Samsung’s “Balls” Battery Charges At 5C, Retains 78.6% Capacity After 500 Cycles

DEC 27 2017 BY MARK KANE 42

Samsung SDI Battery Factory In Hungary

The specs look promising, but we’ll have to wait to find out if it works as described in the real world.

The Samsung Advanced Institute of Technology (SAIT) has presented promising test results of a new a graphene–silica assembly, called a graphene ball that improves battery performance.

Samsung Advanced Institute of Technology (SAIT) – results of “graphene balls” cell tests

The new concept apparently increases the energy density of the cells to over 400 Wh/kg, as well as cycle life and fast charging capability.

SAIT reports a 78.6% capacity retention after 500 ultra-fast cycles at 5C current (12-minute charging) at a high temperature of 60˚C. The capacity should of course fade slower when charging at lower speeds.

While we are of course concerned about another breakthrough in battery technology that exists only in the lab, this time it’s released by researchets that are connected to giant battery manufacturer Samsung SDI.

Future EVs equipped with these batteries potentially would be both long-range, and have the ability to quick charge in just minutes.

“Improving one property without sacrificing others is challenging for lithium-ion batteries due to the trade-off nature among key parameters. Here we report a chemical vapor deposition process to grow a graphene–silica assembly, called a graphene ball. Its hierarchical three-dimensional structure with the silicon oxide nanoparticle center allows even 1 wt% graphene ball to be uniformly coated onto a nickel-rich layered cathode via scalable Nobilta milling. The graphene-ball coating improves cycle life and fast charging capability by suppressing detrimental side reactions and providing efficient conductive pathways. The graphene ball itself also serves as an anode material with a high specific capacity of 716.2 mAh g−1. A full-cell incorporating graphene balls increases the volumetric energy density by 27.6% compared to a control cell without graphene balls, showing the possibility of achieving 800 Wh L−1 in a commercial cell setting, along with a high cyclability of 78.6% capacity retention after 500 cycles at 5C and 60 °C.

Source: “Graphene balls for lithium rechargeable batteries with fast charging and high volumetric energy densities,” Nature Communications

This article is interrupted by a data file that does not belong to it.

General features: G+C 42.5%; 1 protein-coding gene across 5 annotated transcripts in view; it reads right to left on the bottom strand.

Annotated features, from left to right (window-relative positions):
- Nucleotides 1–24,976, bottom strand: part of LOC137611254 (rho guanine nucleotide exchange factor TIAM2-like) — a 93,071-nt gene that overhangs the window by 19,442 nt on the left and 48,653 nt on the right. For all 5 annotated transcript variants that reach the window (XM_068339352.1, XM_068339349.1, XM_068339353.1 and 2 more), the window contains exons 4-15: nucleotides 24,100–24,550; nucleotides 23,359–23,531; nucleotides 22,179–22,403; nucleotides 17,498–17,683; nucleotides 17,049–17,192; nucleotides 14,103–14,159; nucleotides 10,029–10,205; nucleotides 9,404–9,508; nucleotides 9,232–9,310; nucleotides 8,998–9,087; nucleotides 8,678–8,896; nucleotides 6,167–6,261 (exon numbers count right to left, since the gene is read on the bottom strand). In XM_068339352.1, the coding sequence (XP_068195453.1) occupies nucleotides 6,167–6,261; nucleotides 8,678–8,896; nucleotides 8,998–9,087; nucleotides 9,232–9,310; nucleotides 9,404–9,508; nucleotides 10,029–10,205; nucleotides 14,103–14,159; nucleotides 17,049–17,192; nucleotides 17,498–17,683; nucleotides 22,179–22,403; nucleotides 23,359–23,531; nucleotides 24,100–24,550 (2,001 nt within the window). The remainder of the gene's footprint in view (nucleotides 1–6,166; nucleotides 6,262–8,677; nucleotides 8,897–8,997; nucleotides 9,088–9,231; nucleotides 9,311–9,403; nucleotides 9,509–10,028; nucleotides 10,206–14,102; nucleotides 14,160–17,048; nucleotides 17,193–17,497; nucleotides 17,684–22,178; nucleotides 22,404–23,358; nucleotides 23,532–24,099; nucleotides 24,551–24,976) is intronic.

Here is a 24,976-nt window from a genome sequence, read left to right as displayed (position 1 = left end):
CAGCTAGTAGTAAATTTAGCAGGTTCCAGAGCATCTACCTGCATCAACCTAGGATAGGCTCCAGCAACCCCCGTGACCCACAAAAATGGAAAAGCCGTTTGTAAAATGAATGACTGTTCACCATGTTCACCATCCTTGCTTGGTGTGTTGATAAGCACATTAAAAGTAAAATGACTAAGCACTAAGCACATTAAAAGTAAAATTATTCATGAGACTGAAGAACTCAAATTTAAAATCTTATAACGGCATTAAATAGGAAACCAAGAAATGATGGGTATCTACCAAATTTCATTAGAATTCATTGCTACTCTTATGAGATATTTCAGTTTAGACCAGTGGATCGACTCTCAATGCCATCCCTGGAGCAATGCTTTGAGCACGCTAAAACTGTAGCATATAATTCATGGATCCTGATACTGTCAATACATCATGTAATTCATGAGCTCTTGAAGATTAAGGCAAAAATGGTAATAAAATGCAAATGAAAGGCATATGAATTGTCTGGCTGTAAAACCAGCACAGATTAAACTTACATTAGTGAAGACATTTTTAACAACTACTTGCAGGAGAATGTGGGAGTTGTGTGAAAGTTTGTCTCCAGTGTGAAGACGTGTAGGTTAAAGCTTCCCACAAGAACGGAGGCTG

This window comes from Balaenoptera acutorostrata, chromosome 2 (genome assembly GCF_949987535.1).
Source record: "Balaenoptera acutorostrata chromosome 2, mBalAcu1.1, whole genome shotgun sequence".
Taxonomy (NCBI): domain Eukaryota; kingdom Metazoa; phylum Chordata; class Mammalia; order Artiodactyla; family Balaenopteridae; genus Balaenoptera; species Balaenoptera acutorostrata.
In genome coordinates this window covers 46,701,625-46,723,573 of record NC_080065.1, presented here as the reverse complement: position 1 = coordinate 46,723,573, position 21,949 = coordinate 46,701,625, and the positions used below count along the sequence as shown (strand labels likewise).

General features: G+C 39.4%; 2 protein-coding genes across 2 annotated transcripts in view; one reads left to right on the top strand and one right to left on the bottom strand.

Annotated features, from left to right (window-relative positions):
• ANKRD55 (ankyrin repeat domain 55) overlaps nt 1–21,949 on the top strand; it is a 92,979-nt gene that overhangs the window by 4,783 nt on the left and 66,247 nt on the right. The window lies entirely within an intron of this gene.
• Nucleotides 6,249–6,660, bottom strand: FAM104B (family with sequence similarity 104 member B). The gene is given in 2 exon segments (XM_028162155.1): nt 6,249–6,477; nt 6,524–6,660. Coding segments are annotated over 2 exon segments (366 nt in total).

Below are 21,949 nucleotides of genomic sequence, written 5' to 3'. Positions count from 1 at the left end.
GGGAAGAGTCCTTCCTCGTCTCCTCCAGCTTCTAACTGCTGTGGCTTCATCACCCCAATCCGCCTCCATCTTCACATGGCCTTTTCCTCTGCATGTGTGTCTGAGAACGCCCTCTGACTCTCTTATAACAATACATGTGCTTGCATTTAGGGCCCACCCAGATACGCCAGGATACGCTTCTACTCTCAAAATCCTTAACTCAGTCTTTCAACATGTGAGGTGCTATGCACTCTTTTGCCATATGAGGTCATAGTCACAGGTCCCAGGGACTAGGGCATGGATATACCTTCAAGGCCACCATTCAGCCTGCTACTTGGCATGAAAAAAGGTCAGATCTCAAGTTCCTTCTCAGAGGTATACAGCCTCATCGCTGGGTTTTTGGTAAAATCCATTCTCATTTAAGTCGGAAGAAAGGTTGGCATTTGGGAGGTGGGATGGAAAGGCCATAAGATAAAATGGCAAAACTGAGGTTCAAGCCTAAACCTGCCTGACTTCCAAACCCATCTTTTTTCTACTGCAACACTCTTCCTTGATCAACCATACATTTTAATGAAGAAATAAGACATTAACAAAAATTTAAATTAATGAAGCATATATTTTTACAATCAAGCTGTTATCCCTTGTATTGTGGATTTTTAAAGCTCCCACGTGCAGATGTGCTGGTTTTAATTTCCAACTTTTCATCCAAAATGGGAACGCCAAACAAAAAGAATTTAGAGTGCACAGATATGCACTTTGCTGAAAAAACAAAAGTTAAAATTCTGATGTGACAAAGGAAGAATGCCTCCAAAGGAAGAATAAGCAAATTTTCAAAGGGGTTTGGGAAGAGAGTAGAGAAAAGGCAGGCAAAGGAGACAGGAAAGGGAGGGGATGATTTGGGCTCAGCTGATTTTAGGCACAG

via Green Car Congress

Categories: Battery Tech


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42 Comments on "Samsung’s “Balls” Battery Charges At 5C, Retains 78.6% Capacity After 500 Cycles"

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So, at less than 80% of original energy after 500 cycles, it is already ‘Dead?’

Let us know what it does after 1,000 full 5C Charge – Discharge Cycles!

What is needed, or at least desired, is 2,000 cycles, with still 85-90% remaining from original, or no worse than 80% of original after 2,000 fully charged and discharged cycles, at not less than 3C Charging, plus limited extreme cold and heat energy losses (very low internal resistance at wide temperatures of -50C to +50C ambient).

EV’s that can work in Alaska, Antarctica, Sahara, and Malaysia type conditions and climates!

Re-read the article; 400wh/kg (potential to 800wh/kg) and 60deg C should stand out for you.

Where do you get the “potential of 800 Wh/kg” umber from? This article or the Green Car Congress source doesn’t mention anything about that. They do however mention 800 Wh/l, which is a different thing than Wh/kg.

I don’t know where this article got the 400 Wh/kg number from either, as the Green Car Congress article they post as the source doesn’t mention anything about Wh/kg.

If your at 400wh/kg then a 400 mile BEV is easy and a 300 mile BEV is now the “cheap” option. 500 cycle with 5C! ultra fast charging is more than people need. Tesla cells crap out at 300 cycles and only 0.6C charge rates and people think the walk on water for some reason.